The coldest time of the year has definitely arrived here in Rüthi in the beautiful Rheintal.
It’s the best time to look at some frosty winter idioms.
to be snowed under
When you have so much work that you don’t know where to start. Imagine your work is like snow, and you have so much surrounding you, that you can’t even move.
“I would love to go out for coffee with you, but I’m snowed under with work.”
when hell freezes over
An idiom that refers to how hot hell is. The phrase simply means “never”.
“I’ll go on a date with you when hell freezes over.”
to break the ice
If you break the ice at a party, meeting, or in a new situation, you say or do something to make people feel relaxed.
“No-one had said a word until I broke the ice.”
a snowball's chance in hell
Something that has no likelihood of happening or succeeding.
Hell is known as a place that is extremely hot and fiery. A snowball in hell would melt right away.
“Your proposal is too radical – it has a snowball’s chance in hell of being approved.”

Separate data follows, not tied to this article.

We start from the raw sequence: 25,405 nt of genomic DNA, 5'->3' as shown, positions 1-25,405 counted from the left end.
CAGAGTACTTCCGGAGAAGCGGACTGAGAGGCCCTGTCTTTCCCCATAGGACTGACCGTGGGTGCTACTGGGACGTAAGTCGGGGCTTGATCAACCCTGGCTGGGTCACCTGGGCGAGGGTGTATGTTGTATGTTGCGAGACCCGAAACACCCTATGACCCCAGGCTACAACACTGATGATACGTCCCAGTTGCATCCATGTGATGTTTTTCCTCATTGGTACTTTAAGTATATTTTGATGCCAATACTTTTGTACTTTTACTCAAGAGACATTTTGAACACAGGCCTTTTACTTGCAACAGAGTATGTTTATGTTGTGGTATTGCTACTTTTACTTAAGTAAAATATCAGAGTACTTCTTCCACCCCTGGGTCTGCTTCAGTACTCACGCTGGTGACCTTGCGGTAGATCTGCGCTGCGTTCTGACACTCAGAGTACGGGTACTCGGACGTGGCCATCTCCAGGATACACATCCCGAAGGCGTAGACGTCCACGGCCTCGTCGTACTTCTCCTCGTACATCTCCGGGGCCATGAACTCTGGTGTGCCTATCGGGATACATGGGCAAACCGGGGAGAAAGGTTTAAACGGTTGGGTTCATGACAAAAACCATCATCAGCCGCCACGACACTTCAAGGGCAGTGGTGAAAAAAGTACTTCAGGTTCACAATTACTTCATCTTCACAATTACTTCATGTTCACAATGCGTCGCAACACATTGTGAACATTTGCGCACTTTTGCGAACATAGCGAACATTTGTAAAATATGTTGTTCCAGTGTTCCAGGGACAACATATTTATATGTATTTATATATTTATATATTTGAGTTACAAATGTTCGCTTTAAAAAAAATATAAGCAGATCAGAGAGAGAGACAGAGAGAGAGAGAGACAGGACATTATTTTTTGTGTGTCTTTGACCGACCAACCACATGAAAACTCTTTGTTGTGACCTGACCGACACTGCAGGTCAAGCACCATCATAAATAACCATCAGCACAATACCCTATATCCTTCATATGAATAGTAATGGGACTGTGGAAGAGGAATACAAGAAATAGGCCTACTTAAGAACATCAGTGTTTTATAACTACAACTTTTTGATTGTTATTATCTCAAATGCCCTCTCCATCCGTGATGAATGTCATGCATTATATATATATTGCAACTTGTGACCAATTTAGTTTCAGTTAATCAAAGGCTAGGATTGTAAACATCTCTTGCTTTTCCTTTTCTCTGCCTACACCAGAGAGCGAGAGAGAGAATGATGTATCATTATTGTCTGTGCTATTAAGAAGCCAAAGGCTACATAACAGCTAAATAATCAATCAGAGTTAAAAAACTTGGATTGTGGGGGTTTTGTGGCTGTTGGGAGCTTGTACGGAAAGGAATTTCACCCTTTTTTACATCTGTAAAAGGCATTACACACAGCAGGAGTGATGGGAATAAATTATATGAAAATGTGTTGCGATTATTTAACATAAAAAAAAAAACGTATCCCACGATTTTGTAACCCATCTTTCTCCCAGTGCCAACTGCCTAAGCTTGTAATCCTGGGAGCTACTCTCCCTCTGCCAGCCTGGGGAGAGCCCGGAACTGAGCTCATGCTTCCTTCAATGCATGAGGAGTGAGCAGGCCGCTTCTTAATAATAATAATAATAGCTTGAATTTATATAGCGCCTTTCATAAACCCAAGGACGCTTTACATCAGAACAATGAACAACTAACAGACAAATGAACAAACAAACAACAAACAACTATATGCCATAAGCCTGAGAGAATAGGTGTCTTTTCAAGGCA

to leave someone out in the cold
If you don’t let someone join an activity or a group, that’s like closing the door and leaving them outside in winter.
“Toni was left out in the cold when his co-workers all went out to lunch without him.”
“The changes benefit management but leave the workers out in the cold.”
to be walking on thin ice
To be in a risky situation that can easily go bad.
“You’re on thin ice Pete! If you are late again tomorrow, you will get fired!”
tip of the iceberg
Only a hint or suggestion for a much larger or complex problem.
“These small, local protests are only the tip of the iceberg.”
cold hands, warm heart
People whose hands are usually cold have kind and loving personalities.
” She never shows any emotions, but you can tell that she cares a lot. She has cold hands but a warm heart.”